Baidu is the search engine from China that let's you find music downloads for free on thousands of websites. In my last article on the subject, it took me no longer than one (1) minute to locate and discover the capability of downloading the entire Beatles catalog in MP3 format. A result that we did not capitalize on for fear of big brother RIAA. Only a few weeks ago, major recording companies were targetting Baidu and China at large for allowing this type of rampant music piracy to occur.
The position was untenable and Google has announced partnerships with major labels to combat Baidu directly on Chinese soil. Said a Google spokesman, "We are launching Music Onebox to give users an easy and legal way to find the music they're looking for, and to give music labels and publishers a new channel to distribute, promote and make money off of their valuable music content."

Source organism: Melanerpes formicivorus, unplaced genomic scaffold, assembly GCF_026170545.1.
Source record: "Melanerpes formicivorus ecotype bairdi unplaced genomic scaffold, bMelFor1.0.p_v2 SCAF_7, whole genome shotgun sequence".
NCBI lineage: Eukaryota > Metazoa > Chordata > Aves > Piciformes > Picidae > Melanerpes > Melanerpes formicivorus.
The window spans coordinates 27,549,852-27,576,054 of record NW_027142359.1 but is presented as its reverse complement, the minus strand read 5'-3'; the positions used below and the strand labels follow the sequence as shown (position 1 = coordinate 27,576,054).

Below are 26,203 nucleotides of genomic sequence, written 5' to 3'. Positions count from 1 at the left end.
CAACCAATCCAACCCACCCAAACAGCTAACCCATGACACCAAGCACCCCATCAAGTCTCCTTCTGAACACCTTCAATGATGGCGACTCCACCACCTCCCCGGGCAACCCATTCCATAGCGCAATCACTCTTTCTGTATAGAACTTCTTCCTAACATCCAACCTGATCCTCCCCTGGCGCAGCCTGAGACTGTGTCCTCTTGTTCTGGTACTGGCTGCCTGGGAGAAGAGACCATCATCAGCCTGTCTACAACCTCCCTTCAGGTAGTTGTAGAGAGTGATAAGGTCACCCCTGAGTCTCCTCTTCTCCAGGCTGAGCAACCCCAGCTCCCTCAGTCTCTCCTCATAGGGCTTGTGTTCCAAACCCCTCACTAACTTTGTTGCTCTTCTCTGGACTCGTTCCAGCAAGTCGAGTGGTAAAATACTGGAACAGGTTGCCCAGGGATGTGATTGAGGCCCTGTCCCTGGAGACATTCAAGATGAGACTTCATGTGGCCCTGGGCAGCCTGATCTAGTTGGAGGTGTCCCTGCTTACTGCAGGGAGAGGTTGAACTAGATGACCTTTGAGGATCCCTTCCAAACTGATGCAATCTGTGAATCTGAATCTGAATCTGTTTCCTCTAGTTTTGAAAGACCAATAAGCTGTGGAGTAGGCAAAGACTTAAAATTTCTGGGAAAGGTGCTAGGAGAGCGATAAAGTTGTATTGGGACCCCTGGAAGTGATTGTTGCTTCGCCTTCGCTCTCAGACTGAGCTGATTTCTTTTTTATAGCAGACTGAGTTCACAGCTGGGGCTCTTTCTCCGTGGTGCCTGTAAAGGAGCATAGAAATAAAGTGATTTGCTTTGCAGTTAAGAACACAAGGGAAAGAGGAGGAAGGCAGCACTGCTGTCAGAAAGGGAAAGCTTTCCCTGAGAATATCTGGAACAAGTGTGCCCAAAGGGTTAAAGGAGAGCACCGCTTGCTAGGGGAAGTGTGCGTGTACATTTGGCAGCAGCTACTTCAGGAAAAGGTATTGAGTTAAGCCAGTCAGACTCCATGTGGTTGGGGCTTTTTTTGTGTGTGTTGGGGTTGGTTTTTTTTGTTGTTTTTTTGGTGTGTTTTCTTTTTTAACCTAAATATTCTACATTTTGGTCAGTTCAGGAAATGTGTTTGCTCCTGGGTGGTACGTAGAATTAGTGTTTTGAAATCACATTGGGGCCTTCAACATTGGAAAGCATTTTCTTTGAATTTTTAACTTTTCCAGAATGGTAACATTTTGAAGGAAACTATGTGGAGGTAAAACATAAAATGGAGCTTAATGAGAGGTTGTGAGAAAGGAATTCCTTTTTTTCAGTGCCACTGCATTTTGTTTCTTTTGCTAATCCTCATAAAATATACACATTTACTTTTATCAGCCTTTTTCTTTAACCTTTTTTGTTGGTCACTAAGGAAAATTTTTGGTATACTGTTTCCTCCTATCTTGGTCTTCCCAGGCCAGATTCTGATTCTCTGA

Google will provide free music, similar to how users find music through Baidu and share advertising revenue with the music companies from the traffic generated via search.
It is now clear that record companies are taking a forward-thinking look at their business model. They have succumbed to the $0 return on rampant piracy and file-posting in China; they are now amenable to advertising based revenue streams. US consumers appear to have been gven a clear message: post and share your music libraries en masse and the music industry will give up their old ways and accept the inevitable.
As an American I am ashamed to see this business model launch in repressive China rather than the progressive US. However, I am happy to see this take form on a large scale. In fact, InternetDJ had started the ad-based music compensation model for underground artists within our Artist Community many years ago. Several artists are now earning money through advertising revenue share right on this site.